You can order an Uber by speaking to Alexa and control your August door locks via Google Assistant, but what about having your lights flash when the Uber arrives? Or setting your smoke alarm to text you when it detects smoke?
This is where a service called IFTTT comes in. Standing for 'If This, Then That', IFTTT helps devices and services talk to each other. The free app can be configured to make your Philips Hue lights, Nest thermostat, Foobot air quality monitor, LG washing machine and Roomba vacuum cleaner do more than they were ever programmed to do. In all, IFTTT works with over 160 devices and web services.
This is the GearBrain guide to getting started with IFTTT and learning the basics, before using the app to take even greater control of your smart home.
First up, you'll need to create an IFTTT account. You can either log in automatically with your Google or Facebook credentials, or create a new account with your email address. Next you should go into your account settings and enable two-step verification to prevent someone from hacking in, even if they know your password.
What is an IFTTT Applet?
Applet is the name given to an IFTTT skill, function or service. These applets are the main element of the IFTTT interface; they include the brand name and logo of the device or service they control, a verified tick if it was created by the manufacturer itself, a big on/off switch to enable it, the number of people who have used the applet, and what service or product initiates the applet.
For example, the applet below is design to control Philips Hue smart lights. As the description says, it will make your Hue lights blink when you receive an email from a specific address to your Gmail account. The applet features a verified tick to show it was made by Philips, and it has been activated by 10,000 users.
This applet was made by Philips itself, hence the verified tickGearBrain
Connecting IFTTT to all of your devices and services
To make IFTTT work, you will need to connect it to all of your devices and online services, such as Amazon Alexa, Google Assistant, Twitter, Instagram, your Nest and Philips Hue accounts, and anything else you want to control.
This sounds daunting, but the IFTTT app does a great job of opening a web browser and getting you to log in, give IFTTT permission to control each account and service on your behalf, then return you to the IFTTT app to complete the setup. There is a degree of trust here, as you'll be handing over a lot of control to IFTTT, but in over six years there have been no reported security breaches as a result of using the app.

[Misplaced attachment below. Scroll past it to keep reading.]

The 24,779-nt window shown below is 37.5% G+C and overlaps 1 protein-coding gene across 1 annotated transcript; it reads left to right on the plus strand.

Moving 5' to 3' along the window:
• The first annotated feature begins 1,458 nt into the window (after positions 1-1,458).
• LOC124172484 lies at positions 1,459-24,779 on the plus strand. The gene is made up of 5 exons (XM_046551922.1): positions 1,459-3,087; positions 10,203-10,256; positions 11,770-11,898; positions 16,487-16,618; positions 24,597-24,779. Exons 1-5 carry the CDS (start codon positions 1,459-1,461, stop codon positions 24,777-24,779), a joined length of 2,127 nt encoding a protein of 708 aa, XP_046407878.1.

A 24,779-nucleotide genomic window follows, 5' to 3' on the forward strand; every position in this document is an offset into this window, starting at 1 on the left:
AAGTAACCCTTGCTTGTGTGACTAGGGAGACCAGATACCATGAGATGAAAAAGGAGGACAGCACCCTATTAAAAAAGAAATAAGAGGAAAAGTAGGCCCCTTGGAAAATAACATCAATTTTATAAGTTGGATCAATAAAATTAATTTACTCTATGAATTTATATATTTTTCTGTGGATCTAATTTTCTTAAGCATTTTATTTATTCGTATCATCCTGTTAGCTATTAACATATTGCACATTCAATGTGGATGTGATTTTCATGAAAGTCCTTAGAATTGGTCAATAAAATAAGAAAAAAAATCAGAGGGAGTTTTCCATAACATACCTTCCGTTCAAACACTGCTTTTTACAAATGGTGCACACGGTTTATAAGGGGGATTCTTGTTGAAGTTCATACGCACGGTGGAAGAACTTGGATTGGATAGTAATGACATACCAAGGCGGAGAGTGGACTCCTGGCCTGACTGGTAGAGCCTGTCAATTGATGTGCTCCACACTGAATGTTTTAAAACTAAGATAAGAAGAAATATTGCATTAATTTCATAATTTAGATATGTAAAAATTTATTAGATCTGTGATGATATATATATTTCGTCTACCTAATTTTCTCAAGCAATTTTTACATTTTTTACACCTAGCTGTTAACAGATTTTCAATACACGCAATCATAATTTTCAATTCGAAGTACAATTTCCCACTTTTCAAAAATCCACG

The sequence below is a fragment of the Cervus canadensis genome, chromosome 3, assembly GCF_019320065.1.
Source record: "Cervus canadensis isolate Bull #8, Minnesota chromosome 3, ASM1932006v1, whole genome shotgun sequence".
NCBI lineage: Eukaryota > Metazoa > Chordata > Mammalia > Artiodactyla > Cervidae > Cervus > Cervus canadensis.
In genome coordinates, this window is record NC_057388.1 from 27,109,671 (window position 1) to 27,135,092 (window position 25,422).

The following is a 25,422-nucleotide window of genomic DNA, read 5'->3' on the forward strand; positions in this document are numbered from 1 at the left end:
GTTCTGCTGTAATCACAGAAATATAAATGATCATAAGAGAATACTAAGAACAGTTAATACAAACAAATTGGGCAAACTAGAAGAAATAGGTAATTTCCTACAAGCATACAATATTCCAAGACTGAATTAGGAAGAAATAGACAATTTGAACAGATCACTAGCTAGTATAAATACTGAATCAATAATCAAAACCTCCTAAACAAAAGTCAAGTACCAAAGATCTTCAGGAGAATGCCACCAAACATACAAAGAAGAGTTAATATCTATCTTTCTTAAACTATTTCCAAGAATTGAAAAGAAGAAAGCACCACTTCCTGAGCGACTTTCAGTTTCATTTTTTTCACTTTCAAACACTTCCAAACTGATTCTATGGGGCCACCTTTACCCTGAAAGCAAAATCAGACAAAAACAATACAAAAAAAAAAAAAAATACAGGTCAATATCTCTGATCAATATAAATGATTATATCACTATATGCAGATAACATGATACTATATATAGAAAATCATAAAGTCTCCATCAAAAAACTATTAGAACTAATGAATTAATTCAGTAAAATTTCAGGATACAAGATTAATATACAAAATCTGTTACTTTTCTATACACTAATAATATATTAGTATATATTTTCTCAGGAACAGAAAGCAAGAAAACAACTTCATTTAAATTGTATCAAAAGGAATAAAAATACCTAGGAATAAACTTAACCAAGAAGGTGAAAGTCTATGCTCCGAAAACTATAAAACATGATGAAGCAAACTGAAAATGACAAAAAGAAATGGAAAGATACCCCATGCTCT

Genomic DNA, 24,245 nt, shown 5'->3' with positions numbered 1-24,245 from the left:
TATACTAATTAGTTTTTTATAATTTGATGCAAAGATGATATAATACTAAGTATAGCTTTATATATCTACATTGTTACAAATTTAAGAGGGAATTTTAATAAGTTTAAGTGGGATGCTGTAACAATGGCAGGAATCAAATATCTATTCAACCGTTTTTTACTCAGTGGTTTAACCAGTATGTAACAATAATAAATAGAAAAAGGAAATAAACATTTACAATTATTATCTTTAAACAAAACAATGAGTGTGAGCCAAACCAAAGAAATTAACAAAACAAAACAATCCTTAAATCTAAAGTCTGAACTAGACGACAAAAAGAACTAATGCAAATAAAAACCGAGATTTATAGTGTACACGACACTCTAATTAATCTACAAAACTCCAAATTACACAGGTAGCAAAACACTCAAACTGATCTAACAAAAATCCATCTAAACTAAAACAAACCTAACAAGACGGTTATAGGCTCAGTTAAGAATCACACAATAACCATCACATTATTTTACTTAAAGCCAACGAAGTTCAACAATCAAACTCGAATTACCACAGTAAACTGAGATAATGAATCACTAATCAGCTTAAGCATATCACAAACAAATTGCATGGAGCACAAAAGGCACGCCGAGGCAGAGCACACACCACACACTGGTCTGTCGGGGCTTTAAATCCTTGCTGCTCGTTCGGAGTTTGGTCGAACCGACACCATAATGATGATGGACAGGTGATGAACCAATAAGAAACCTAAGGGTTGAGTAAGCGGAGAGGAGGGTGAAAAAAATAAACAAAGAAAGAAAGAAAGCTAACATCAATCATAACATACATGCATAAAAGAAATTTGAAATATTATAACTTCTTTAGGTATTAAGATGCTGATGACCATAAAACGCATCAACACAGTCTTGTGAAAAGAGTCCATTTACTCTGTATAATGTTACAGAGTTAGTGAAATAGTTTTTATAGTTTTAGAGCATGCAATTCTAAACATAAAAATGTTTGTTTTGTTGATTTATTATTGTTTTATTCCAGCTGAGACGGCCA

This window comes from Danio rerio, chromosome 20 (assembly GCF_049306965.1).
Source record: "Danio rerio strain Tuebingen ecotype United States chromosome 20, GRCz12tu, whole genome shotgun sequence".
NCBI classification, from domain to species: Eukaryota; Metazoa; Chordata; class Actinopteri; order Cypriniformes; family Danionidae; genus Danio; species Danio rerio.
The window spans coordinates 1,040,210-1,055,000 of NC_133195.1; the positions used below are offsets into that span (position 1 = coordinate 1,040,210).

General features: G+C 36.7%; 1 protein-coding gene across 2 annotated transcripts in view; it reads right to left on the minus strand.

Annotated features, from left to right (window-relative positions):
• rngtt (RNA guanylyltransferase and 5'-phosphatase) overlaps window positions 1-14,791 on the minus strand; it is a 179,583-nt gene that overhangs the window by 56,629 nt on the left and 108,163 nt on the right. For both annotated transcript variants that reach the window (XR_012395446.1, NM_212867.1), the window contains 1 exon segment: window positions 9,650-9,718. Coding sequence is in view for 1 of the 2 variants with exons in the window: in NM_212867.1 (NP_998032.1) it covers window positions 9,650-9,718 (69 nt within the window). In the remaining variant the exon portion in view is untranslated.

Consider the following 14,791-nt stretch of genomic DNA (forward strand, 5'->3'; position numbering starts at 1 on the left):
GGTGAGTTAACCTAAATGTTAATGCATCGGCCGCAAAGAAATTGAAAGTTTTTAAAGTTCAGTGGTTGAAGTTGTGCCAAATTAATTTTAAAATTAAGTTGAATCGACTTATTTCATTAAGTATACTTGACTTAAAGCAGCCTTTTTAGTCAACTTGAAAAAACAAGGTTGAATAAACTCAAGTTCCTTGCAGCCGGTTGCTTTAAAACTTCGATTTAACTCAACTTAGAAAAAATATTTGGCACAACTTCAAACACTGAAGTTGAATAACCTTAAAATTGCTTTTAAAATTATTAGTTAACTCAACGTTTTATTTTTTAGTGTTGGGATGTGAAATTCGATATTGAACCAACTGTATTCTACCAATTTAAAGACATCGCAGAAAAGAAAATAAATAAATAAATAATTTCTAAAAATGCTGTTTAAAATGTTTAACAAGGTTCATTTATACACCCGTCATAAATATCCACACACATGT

Here is a selection of applets offered by the IFTTT websiteScreenshot
Enabling an applet
You can search for applets with keywords, or by category - such as location-based applets, or applets which are triggered by events in your calendar.
Once you have found an applet you want to use — such as this one which turns Hue lights on when you arrive home - you tap on the applet, then tap Turn On. If this is your first applet, IFTTT will likely ask for permission to see your location. Before tapping OK, you might need to open your phone's Settings app and allow IFTTT to access your location at all times.
After allowing location data to be shared with IFTTT, you are asked to configure the applet. In this example, we're asked to edit the location in which the applet will work. As we want our lights to switch on when we get home, we adjusted the location to our home address. We then set which lights we'd like to switch on, and because we have already given IFTTT permission to access our Philips Hue account, a list of our lights and groups of lights (rooms) is visible.
Give this applet your home location and your Hue lights will switch on when you are nearbyGearBrain
Creating a new applet
If you can't find the right IFTTT applet for you, a new one can be created with just a few taps. In the IFTTT app, tap My Applets in the lower-right corner, then tap the plus icon in the top-right.
Now tap on the plus icon next to 'this' to pick the 'trigger' service — such as an air quality monitor, thermostat, or smart home assistant like Alexa. Next, tap what you'd like to cause the applet to trigger. For example, pick 'Your timer goes off' from the list of Alexa-related triggers. This means that, when the Alexa timer ends, IFTTT will tell another app or service to do something of your choosing.
Next, tap on the plug icon next to 'that' to set the action. For example, you could set your Hue lights to flash when the Alexa timer reaches zero. Congratulations, you have created your first IFTTT applet.
Creating a new applet is a case of picking the 'this' then the 'that'GearBrain
Recording and troubleshooting
Once you have set up and switched on the applets you want to use, the IFTTT app keeps a track of when they work, and logs any errors if they fail. These are found under the Activity tab and record exactly when any applet failed to trigger. The app also keeps a record of every time an applet is triggered.
IFTTT's move to let applets writers make their recipes public has helped people find more IFTTT applets than ever before. You can also look at review some of these other IFTTT smart home applets from warming up your bed, to using Google Home as a note-taker.